Rep. Rhonda Fields on push to repeal death penalty: "An insult to crime victims"
Even if a bill to repeal were not retroactive -- which means it would not affect the fate of the suspects in her son's case -- Fields says she is still worried that a removal of the death penalty would open the door to efforts that could impact those currently on death row.
"Though the bill won't address [past crimes]...it doesn't say that it can't ever happen," she notes.
Sam Levin Maisha Fields, daughter of Rhonda Fields, after speaking with survivors of the Aurora theater shooting.
"I have made my position clear. It's not a secret," Fields adds. "Prior to being elected, I have gone down to the State Capitol with many other crime victims, sharing testimony on why we would like to see the death penalty stay on the books."
It can be tough at times to disagree with her colleagues on this, she says, but adds, "I'm a woman of principles and values. I'm gonna stand on that despite my party affiliation."
And she is worried that the measure may be more likely to pass this time. "It sounds like...several lawmakers feel like the time is now to move...because they think they have the margins to pass it," she notes.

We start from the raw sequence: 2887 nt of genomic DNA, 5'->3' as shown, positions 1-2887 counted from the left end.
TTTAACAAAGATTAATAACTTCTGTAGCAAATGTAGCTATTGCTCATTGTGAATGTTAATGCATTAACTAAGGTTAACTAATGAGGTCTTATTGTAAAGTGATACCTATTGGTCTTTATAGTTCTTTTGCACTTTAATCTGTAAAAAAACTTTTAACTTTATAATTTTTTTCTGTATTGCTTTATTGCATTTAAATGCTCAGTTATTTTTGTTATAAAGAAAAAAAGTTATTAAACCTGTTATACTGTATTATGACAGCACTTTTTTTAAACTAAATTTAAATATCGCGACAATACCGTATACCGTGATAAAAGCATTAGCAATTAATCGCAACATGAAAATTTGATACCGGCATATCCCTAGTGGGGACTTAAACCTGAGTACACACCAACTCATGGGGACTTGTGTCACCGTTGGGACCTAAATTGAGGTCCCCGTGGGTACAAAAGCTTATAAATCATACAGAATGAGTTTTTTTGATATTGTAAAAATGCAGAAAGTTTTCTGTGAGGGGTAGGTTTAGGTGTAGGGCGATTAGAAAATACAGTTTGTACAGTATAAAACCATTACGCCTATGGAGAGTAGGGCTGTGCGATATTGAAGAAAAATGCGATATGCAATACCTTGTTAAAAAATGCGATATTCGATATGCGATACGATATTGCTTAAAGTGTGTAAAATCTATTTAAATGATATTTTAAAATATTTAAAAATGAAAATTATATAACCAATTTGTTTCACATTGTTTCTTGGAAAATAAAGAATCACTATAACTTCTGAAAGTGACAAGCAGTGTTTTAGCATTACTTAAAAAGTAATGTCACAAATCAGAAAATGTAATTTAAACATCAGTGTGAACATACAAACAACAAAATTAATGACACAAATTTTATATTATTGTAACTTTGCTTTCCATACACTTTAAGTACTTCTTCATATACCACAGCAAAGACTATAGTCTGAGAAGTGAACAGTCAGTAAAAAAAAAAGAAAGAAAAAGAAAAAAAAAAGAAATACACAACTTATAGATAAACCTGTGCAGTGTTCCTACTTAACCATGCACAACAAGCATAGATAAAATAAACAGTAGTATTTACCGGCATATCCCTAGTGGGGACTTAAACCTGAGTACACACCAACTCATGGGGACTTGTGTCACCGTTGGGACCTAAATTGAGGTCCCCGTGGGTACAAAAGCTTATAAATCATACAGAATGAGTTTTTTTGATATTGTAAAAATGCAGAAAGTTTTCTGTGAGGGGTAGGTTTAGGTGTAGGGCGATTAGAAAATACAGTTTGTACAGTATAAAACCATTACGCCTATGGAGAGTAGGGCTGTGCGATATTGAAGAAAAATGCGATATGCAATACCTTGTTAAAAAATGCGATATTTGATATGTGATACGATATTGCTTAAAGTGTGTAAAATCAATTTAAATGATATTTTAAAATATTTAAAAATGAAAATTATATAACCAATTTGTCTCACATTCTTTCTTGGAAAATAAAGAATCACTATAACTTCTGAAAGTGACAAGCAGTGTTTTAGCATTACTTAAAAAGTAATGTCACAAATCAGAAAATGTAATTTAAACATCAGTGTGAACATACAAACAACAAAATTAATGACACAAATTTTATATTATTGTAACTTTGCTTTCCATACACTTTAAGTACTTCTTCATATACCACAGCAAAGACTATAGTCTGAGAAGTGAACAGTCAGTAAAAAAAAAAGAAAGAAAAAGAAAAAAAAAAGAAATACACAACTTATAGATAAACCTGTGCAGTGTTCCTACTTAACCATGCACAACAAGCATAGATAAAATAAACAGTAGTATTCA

She continues, "It just seems like every other day, we are hearing about someone taking a gun and harming other people, just snatching their lives suddenly and we are left to pick up the pieces. It doesn't seem like the right public safety measure to be taking now."
Those who support a repeal of the death penalty, like Levy, point out that it likely wouldn't apply to the perpetrators of recent horrific tragedies in Colorado; lawyers for James Holmes, the Aurora shooter, will push for an insanity defense and Austin Reed Sigg, who allegedly kidnapped and killed ten-year-old Jessica Ridgeway, is seventeen and too young to face the death penalty.
"She's absolutely right," Fields says of Levy's argument. "I think that the death penalty shouldn't be applied broadly. I think we should have strict standards...of laws that would qualify a case for the death penalty. If you are mentally ill, you are not eligible."
She adds, "That's what makes the death penalty an option that's not used that often."
The other argument in favor of a repeal is that the death penalty is expensive -- and that the money funneled into related litigation could be put to better use. "My view on that, is what cost do you put on justice?" Fields says. "I sat through the trials for two of them and they murdered my son. What price do you put on that? You can't put a price on that."
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